How to begin to explain the enigmatic giant that was Jackie Leven? Most reviews, in his life and beyond (he died in 2011), will comment on the mystery that he were not better known and better acclaimed. Uniformly lauded, somehow, possibly even deliberately, he remained so far under the radar as to be non-existent. Not that his talent, or he, were easy to hide, both being immense. If The Wanderer: A Tribute to Jackie Leven opens a few more ears to his music, it will have served a purpose, although I suspect it may more appeal to the already converted, a hard knit, hardcore bunch who talk in awe of his live performances. Please let me be wrong, and if, as you read this, you find yourself unfamiliar with the name, go seek him out. A retrospective collection also released recently, Straight Outta Caledonia, is as good a place to start as anywhere.
Five Good Covers presents five cross-genre reinterpretations of an oft-covered song.
“The Scientist” is the one song that even the most ardent Coldplay phobes can grudgingly admit to, if not actually liking, agreeing that it’s a good song, with nine out of ten subconsciously singing along with it, sotto voce, should it ever appear of the radio. Which it does really quite often. Despite the near impossibility of recreating Chris Martin’s falsetto, you just can’t stop yourself from trying, hating yourself as you then have to.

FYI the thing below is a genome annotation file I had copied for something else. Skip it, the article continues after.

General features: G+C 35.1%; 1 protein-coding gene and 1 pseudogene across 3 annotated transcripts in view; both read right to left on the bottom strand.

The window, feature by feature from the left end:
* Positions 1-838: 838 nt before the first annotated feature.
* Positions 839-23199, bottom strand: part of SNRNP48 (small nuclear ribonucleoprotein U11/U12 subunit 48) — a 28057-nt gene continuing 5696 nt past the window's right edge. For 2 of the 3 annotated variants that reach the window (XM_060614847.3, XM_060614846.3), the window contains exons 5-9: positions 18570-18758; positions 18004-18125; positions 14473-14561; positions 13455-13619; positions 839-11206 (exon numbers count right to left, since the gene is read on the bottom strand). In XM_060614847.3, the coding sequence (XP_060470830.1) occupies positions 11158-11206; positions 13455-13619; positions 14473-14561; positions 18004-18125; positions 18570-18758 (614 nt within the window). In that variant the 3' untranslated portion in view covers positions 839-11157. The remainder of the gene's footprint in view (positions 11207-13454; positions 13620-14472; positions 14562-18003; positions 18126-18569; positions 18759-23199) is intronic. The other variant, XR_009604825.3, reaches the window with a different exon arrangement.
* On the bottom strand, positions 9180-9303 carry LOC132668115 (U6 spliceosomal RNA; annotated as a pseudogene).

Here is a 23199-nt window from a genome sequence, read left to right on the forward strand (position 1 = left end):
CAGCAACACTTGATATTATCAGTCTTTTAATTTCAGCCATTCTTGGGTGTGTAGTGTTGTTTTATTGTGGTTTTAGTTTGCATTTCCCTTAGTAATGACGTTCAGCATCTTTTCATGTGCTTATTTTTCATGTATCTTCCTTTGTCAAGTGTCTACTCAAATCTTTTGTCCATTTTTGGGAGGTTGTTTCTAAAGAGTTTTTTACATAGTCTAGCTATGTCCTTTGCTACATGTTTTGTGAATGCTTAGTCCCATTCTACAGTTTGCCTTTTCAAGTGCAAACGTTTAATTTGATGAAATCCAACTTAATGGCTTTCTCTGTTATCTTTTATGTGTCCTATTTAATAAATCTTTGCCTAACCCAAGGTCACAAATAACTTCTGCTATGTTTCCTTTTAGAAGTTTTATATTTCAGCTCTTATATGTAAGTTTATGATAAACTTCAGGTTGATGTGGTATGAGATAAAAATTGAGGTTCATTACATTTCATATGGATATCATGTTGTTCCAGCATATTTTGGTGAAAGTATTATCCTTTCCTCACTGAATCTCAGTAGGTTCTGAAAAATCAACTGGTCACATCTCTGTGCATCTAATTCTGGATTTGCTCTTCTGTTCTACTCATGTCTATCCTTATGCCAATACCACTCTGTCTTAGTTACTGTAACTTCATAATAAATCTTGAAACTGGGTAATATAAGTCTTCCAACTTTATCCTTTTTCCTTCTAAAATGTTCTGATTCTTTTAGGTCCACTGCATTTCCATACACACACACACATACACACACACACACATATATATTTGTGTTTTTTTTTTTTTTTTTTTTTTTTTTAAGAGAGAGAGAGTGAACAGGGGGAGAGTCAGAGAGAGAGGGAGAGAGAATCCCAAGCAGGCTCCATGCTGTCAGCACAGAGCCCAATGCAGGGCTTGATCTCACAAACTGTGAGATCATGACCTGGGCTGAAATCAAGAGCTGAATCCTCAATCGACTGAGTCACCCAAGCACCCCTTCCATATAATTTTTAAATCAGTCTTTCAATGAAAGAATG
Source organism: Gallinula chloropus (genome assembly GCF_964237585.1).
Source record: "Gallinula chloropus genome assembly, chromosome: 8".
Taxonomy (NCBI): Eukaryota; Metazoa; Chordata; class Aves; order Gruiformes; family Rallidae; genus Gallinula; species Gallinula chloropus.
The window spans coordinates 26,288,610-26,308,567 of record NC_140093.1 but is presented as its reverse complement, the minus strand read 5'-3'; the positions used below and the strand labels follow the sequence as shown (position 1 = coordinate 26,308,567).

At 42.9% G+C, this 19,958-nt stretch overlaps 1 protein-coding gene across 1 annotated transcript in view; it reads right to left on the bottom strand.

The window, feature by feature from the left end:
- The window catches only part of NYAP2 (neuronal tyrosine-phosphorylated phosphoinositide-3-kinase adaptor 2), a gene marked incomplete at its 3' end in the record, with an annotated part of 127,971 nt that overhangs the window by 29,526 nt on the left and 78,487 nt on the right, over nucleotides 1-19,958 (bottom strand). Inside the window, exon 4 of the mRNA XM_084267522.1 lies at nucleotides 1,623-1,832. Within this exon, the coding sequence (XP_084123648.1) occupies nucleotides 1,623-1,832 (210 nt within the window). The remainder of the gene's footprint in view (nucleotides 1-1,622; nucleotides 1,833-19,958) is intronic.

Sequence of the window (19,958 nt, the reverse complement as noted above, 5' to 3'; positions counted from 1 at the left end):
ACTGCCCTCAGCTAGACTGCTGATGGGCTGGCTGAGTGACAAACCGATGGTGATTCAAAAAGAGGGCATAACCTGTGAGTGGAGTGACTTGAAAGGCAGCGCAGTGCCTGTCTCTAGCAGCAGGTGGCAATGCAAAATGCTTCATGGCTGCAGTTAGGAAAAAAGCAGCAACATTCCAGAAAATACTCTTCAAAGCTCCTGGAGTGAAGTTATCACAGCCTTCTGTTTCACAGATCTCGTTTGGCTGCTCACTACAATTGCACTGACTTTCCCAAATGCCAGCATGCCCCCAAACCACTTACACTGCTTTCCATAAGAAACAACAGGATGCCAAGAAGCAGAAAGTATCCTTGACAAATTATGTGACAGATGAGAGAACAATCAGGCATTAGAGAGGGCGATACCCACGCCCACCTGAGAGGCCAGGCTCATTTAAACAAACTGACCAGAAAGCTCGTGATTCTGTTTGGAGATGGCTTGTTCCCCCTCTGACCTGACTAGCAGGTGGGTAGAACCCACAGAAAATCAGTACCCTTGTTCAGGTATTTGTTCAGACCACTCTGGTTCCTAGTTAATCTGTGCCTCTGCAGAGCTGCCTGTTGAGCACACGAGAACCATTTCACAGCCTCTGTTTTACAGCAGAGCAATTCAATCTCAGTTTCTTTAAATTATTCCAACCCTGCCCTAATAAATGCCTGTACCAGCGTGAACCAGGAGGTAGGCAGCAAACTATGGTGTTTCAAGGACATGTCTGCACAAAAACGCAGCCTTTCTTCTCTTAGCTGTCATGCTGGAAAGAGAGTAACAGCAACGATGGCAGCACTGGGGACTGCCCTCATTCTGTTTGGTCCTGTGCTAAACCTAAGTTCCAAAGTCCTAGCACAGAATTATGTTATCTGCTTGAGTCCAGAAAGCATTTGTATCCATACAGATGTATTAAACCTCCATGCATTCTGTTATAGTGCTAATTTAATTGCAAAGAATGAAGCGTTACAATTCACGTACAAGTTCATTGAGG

No, that’s unfair, but the band do present an easy target, being so damn successful and so damn ubiquitous. In the time old time old of an unreconstructed music snob, I like to prefer their old stuff, always finding a tall poppy anathema to my enjoyment. From their second album, 2002’s A Rush of Blood to the Head, “The Scientist” is the insanely catchy standout ballad in a record chock-full of earworm melodies. Catnip both to the lovelorn and those in love, it has become a favorite of slow dancers, although quite who or what the scientist was or is remains enigmatic. He sounds genuinely sorry enough.
One of the best things to come out of the coronavirus lockdown, should one be allowed to say such a thing, has been the run of homespun lockdown recordings, the artists stranded at their homes with neither the staples of touring or studio recording being much accessible to them. Sadly, this too has also been one of the worst things of the pandemic, with rather too many bedroom warblings of the same old, same old staples and standards of coverland. Thankfully, Aoife O’Donovan’s Aoife Plays “Nebraska” is one of the former type. The simplicity of this performance is the strength here, the songs already spare and sparse, with O’Donovan’s rich vocal poignancy being the only change from the gruffer original. Even her guitar is almost only just there, like curls of smoke from a background smoldering grate, there more to add texture and atmosphere than necessarily to accompany.
“Covering the Hits” looks at covers of a randomly-selected #1 hit from the past sixty-odd years.